Make sure you turn the water pump switch back on before you test the wires with the circuit tester.
This wasn’t the problem for us either, the light bulb in the circuit tester handle lit up perfectly meaning we had power going to the pump.
So at this point, we’ve found our water pump, know our strainer is clean and we’re getting power to the pump, so onto replacing our RV water pump…
How To Replace Your RV Water Pump
Pictured above is our old water pump and as it turns out they don’t manufacture it anymore. We ended up getting a different model, which is basically the same thing it just has a bit more power behind it.
Below is a picture of our new SHURflo Water Pump.
This process is fairly easy so try not to overthink it as I did.
For us it was a matter of unscrewing four screws, disconnecting two power cables, and two hoses attached to the water pump then attaching them to the new one.
Disconnect The Power Wires
Let’s start with the power cables. The first thing you should do is make sure the switch to your water pump is turned off, which will make sure no power is coming through the wires.
Depending on how you feel about the situation you may want to cut power to the RV completely. Use your best judgment for how to turn off the power.
Alright onto disconnecting the power. You should see a red and a black wire that connects to your water pump, ours was connected with a couple of wire connectors.
Some of you may find you have connectors attached to each other. That’s fine too, but if that’s the case you’ll need to probably cut the wires and reattach them into the connector. A good video to check out for that is this one by Trek With Us.
You’ll want to disconnect both wires from the water pump.
Note that the wires shouldn’t connect directly into the water pump, there should be two wires coming out of the water pump which connects to the power wires coming from the RV. When you disconnect the wires you should have two wires coming from the RV and two wires still coming from the water pump.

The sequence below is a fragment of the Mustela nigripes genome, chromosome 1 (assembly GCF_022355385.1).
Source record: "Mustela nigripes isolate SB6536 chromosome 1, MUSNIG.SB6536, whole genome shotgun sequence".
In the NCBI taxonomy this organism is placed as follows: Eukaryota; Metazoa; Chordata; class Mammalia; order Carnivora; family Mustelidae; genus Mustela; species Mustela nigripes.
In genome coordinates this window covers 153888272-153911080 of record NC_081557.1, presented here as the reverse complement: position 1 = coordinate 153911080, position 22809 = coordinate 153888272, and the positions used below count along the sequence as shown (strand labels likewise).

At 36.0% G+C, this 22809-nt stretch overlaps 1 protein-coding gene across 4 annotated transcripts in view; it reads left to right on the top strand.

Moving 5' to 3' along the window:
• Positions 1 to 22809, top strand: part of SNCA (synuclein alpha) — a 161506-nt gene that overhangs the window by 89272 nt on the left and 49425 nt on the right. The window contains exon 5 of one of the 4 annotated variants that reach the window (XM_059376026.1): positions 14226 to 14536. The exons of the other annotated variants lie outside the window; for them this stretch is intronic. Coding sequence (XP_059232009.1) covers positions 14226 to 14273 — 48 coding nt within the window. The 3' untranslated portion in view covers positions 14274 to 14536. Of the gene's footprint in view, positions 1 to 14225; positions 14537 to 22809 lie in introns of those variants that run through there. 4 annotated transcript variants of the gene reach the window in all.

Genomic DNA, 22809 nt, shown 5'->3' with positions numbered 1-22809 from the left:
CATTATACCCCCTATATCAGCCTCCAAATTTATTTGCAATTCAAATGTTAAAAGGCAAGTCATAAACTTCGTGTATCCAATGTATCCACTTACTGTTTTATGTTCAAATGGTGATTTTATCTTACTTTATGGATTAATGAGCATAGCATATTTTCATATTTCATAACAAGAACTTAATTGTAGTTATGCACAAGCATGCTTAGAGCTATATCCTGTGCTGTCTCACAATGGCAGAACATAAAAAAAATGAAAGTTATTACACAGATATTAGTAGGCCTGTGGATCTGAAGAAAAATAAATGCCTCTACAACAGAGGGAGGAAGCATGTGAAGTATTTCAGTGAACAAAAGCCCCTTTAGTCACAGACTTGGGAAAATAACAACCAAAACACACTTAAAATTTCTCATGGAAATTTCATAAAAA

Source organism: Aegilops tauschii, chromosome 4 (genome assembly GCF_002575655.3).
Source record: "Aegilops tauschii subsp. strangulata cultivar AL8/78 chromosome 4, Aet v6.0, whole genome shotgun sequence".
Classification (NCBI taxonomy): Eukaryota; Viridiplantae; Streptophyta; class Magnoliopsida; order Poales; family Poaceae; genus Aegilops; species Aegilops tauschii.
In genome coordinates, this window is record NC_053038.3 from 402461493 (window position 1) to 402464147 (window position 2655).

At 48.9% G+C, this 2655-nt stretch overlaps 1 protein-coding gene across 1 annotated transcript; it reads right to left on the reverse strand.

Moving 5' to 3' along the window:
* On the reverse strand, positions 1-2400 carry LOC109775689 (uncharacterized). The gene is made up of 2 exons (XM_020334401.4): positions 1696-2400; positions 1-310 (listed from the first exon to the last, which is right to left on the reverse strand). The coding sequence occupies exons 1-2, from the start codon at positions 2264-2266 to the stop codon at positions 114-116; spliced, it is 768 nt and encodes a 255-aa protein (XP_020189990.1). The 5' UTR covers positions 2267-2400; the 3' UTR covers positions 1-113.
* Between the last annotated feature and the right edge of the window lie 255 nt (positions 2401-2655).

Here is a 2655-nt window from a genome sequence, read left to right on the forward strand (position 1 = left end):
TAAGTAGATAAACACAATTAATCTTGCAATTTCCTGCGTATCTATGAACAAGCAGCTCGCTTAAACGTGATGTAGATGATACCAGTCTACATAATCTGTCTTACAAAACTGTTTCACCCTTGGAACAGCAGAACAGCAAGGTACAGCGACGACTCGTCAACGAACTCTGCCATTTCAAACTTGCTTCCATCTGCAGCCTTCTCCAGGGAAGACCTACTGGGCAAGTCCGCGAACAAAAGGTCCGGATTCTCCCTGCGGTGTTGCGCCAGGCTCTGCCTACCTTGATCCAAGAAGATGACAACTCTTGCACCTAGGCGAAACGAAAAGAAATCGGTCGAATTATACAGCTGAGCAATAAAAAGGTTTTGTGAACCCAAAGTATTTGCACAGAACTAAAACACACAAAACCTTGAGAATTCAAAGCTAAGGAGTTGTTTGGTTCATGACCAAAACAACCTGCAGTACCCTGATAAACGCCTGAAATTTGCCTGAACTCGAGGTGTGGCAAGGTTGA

Now your water pump is disconnected from power.
On To Disconnecting The Hoses
At this point, your power wires should be disconnected from the water pump. Leaving you with two hoses that remain attached.
But not for long.
Before you start to unscrew the hoses connected to the water pump there are a couple of steps we can take to lower the amount of water that splashes us haha.
In my rig above the water pump, I have a toggle switch which gave me the option to bypass the water pump. I switched it to bypass in order to hold back any water coming in from that hose.
You should flip this switch if you have one. After you’ve done that you should make sure you do not have city water flowing into your system, this can generally be done by turning it off at the source.
After we turned off our city water connection we switched the RV to freshwater tank mode versus city water. Then we waited about 5 minutes for the water flow to settle down.
So, you’ve taken these steps and are ready to disconnect the two hoses that are connected to your water pump. You may still want to bring a small towel to place down because water could still flow out as you disconnect the hoses, whatcha gonna do :).
Detach Your Old Pump From RV
Before you detach the old water pump take a close look at it in order to see which way the arrows are pointing for the water flow. These arrows can generally be found on the water pump near where the two hoses connect.
You’ll want to pay close attention to this so you can put the new pump in the same way as the old one.
Detaching your pump should be as simple as grabbing your Ryobi drill and removing the 4 screws that are holding your water pump in position.
Now hold your old water pump in your hand and bask in the glory of your fine work!
Installing The New RV Water Pump
In order to install our new RV water pump, I simply followed the steps above in reverse.
- Use the same screws from your old water pump to attach your new RV water pump.
- Once attached reconnect the two hoses
- Now reconnect the power wires to the wires coming from the new pump
- Switch bypass switch back to normal.
- Switch water back to the tank position rather than city water.
- Go inside and flip the switch to ensure your water pump is up and running.
That about wraps it up for replacing your RV water pump with a new one. If you have any questions or suggestions for how to replace an RV water pump please feel free to leave them in the comments below.